Posted by: Lesia Trachuk, Public Affairs Section, U.S. Embassy Kyiv
Laura Cortese and the Dance Cards, an American folk music band based in Boston, Massachusetts, toured Ukraine March 1-6, with concerts in Kharkiv and Kyiv. During their stay in Ukraine, the group also offered workshops, master classes, and presentations on what draws them to traditional American music.
Band leader Laura Cortese shared her thoughts and impressions about the group’s Ukrainian tour with the U.S. Embassy.
How did you decide to tour Ukraine?
We are on a multi-country tour arranged through the State Department’s American Music Abroad program. American Music Abroad has been sending American musicians all over the world for many years. It’s a really competitive program. First, there’s an open audition process. This year, over 400 bands applied. A small number of those are selected for live auditions, and 10 bands are chosen to participate. American Music Abroad works with Embassies all over the world to decide which groups tour where, depending on what they think would appeal to local audiences. On this trip, we have already been to Estonia and Greece. This week, we’re here in Ukraine, and then we are going to Montenegro.
What do you think of the Ukrainians you’ve met so far?
We had an incredible night in Kharkiv last night. [Note: The group played at Fabrika, and the place was packed.] I think that was the best audience we’ve had so far this tour. From the very first song, they were clapping along. I think the audience was maybe 70 % college age students, and I think that has a lot to do with why they were so receptive and responsive, but really everyone in the audience were with us, they sang along. There was even one guy who got up when we said — Hey, who’s gonna dance? He was a beautiful dancer. That was amazing.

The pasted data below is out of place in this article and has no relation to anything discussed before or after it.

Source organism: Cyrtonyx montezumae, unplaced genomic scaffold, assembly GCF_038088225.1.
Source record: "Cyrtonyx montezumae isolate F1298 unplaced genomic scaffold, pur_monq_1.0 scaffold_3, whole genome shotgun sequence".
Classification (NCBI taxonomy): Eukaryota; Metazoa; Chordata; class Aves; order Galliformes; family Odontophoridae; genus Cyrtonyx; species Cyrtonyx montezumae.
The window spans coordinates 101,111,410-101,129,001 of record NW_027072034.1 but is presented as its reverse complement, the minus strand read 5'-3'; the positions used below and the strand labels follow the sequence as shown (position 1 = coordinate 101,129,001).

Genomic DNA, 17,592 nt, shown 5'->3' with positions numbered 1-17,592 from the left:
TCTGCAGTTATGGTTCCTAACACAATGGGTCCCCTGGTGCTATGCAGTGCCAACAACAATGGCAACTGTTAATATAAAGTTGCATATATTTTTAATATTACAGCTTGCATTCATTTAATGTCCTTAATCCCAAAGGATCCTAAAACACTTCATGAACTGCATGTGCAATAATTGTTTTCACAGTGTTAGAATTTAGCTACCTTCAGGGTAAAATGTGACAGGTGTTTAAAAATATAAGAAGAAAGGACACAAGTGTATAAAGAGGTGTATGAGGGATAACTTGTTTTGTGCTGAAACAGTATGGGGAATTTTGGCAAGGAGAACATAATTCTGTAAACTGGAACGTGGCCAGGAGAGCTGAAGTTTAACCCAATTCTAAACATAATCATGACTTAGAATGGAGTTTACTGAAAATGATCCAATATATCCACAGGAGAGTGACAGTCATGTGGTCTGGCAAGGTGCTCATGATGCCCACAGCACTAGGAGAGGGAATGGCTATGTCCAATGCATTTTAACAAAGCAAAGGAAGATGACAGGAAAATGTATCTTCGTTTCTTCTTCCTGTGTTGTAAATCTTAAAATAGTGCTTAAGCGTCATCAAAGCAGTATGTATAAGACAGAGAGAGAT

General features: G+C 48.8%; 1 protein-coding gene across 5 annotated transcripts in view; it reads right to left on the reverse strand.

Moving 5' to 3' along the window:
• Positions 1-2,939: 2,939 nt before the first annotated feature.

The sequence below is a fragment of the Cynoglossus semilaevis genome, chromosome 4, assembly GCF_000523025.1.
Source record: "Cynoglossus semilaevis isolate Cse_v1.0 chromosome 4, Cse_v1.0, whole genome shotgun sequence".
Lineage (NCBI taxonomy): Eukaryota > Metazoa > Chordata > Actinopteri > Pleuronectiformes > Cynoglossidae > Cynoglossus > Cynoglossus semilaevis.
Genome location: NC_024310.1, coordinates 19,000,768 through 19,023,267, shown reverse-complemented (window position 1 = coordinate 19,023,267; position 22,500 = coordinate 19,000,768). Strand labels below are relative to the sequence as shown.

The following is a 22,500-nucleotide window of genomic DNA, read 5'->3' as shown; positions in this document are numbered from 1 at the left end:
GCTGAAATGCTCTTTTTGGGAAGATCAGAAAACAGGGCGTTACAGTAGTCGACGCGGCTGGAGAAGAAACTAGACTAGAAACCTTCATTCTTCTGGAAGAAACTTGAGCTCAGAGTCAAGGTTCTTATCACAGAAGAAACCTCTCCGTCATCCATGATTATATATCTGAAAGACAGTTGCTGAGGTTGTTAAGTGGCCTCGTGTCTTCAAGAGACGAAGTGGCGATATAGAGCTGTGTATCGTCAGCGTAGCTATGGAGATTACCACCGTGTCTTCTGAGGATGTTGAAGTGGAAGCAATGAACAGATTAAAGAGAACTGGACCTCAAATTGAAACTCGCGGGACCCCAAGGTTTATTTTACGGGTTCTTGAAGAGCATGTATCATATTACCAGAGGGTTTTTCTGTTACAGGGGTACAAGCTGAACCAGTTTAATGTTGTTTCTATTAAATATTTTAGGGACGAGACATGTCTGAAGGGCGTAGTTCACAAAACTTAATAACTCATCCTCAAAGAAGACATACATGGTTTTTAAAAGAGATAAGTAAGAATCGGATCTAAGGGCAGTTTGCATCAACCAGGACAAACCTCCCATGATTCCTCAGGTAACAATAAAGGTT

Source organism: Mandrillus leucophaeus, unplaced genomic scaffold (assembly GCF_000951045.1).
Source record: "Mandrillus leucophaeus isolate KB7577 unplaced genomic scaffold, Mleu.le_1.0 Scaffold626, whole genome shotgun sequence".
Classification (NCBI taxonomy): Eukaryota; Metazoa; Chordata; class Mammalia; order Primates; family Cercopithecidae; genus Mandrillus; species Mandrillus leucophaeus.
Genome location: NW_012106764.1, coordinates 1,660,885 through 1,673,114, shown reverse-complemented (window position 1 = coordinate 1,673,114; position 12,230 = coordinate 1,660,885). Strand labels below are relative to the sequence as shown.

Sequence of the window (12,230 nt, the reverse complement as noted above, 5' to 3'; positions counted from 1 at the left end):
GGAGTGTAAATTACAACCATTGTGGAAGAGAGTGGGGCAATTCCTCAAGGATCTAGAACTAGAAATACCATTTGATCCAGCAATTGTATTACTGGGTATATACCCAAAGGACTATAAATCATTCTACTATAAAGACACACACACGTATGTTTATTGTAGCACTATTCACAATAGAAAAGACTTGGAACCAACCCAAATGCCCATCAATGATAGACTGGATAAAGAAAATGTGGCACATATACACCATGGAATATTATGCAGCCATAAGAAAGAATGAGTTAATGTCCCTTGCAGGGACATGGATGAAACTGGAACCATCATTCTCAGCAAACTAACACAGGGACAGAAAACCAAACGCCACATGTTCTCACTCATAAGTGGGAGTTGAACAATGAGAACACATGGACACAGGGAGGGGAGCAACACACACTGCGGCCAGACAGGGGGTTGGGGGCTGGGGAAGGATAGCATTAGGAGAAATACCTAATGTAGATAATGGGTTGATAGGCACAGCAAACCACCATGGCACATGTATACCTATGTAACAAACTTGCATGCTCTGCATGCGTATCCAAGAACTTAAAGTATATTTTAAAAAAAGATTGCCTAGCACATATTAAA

We did a masterclass and a press conference at the National Academy of Arts in Kharkiv. What was exciting about that was that there were a lot of questions about music education in the States. We had a chance to explain that every place is different, every state is different, every city is different, and every individual experience is different. People also wanted to know what it’s like to be an independent musician, making a living as an entrepreneur. We also talked about the roots of the Appalachian Mountains music that we play. It’s a mix of 17th century Scottish fiddle music and African music, both traditions coming together in the United States.
And we also got to meet an instructor who’s a balalaika player. We got to collaborate and play together, and it was really cool. He knew the bluegrass style and it was really fun.
Can you describe your music in three words?
Indie, Chamber, Folk.
Do you know any Ukrainian musicians, composers, or songs? Do you have any favorites?
Before we came to Ukraine, we didn’t know much at all. As we were getting ready to come, we were listening to music online, and we heard Chervona Ruta. It’s a fun, upbeat song, and there are lots of different versions. We haven’t learned it yet, but it’s been stuck in our heads ever since.